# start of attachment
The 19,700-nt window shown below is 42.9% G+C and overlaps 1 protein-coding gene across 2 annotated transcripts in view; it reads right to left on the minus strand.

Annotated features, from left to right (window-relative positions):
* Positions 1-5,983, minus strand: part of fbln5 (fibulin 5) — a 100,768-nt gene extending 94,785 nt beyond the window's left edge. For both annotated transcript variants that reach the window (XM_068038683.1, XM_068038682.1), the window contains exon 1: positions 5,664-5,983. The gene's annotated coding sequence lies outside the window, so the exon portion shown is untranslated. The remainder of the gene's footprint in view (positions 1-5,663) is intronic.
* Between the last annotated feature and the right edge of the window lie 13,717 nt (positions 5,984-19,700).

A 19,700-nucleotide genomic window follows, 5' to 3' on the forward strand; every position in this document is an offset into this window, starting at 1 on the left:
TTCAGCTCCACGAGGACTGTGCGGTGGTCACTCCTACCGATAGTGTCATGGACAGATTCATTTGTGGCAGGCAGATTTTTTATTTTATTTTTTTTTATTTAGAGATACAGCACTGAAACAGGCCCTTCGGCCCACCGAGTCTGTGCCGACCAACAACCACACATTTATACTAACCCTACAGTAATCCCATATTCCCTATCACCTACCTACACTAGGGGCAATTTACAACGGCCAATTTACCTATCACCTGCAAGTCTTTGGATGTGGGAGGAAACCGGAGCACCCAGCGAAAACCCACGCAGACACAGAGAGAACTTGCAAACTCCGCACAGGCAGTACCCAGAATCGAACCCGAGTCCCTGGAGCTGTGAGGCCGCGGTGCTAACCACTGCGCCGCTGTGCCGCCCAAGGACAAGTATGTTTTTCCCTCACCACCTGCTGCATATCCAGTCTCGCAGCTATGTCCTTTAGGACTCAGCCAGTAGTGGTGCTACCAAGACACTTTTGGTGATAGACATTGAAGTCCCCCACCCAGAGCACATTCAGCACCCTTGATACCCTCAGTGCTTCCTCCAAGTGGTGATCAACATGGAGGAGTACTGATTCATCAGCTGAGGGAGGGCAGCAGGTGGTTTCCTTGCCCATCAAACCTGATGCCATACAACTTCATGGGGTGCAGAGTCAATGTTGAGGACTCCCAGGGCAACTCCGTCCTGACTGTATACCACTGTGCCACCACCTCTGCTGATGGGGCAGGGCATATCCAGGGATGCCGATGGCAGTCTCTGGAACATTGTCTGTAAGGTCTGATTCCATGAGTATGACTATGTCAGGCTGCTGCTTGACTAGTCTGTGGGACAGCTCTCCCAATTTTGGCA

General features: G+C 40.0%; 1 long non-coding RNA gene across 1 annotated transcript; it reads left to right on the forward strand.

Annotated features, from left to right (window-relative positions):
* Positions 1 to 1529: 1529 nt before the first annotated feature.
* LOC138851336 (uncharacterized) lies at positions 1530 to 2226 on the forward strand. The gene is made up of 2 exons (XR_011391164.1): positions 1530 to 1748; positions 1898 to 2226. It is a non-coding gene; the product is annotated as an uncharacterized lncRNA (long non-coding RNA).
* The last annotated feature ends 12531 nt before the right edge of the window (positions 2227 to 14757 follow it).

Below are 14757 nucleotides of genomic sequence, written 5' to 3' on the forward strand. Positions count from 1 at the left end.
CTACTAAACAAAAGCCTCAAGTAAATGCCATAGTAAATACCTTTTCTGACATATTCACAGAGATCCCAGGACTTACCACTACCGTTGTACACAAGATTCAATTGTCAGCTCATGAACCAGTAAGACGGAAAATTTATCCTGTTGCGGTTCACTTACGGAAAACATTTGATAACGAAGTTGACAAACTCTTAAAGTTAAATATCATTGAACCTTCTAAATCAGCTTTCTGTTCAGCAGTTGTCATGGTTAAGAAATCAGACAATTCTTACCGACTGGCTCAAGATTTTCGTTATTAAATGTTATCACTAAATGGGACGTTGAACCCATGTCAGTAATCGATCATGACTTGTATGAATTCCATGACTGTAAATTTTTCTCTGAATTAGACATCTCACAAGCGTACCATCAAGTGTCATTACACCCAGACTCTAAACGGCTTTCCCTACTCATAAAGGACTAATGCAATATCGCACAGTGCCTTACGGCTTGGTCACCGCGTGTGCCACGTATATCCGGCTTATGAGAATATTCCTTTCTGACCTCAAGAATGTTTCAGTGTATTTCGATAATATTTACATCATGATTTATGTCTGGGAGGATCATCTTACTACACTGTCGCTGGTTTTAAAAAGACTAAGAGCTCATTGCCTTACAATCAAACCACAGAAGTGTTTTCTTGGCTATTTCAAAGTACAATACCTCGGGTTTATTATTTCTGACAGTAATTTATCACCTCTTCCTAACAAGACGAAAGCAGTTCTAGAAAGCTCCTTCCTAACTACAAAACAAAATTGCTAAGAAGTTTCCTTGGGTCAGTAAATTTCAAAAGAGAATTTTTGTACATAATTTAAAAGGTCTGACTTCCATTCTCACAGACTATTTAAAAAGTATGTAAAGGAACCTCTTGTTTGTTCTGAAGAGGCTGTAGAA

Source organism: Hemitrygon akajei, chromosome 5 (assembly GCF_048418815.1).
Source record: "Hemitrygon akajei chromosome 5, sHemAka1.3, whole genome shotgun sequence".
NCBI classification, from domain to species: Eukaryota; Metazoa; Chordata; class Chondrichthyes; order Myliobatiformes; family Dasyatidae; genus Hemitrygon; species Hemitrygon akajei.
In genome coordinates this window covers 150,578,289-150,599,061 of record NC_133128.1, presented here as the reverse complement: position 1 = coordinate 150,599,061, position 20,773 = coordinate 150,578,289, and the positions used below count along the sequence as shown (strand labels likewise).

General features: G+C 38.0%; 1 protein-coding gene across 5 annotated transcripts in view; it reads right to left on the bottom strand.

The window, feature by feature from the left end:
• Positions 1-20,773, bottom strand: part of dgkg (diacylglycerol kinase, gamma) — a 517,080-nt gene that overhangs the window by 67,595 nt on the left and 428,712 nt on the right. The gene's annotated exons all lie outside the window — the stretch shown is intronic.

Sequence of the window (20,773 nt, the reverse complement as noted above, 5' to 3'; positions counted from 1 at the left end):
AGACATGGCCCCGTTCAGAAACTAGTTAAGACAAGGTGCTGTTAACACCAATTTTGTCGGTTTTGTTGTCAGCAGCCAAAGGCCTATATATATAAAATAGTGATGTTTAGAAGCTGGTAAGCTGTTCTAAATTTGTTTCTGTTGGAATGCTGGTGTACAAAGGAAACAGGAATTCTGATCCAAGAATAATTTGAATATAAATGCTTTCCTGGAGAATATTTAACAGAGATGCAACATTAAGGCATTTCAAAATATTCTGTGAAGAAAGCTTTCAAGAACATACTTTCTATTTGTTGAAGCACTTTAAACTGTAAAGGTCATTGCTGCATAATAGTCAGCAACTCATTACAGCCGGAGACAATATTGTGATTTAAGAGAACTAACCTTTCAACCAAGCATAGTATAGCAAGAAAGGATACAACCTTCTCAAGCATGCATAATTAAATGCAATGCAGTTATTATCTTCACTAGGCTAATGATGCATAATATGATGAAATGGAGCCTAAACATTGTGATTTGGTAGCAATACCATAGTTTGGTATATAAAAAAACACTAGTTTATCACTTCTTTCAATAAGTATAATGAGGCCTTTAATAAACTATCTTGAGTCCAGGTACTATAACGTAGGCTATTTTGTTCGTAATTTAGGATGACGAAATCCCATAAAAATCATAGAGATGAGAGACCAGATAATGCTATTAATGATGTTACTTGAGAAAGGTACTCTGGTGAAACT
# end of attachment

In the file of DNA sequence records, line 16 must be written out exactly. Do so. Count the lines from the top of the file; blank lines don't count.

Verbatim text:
NCBI classification, from domain to species: Eukaryota; Metazoa; Chordata; class Chondrichthyes; order Myliobatiformes; family Dasyatidae; genus Hemitrygon; species Hemitrygon akajei.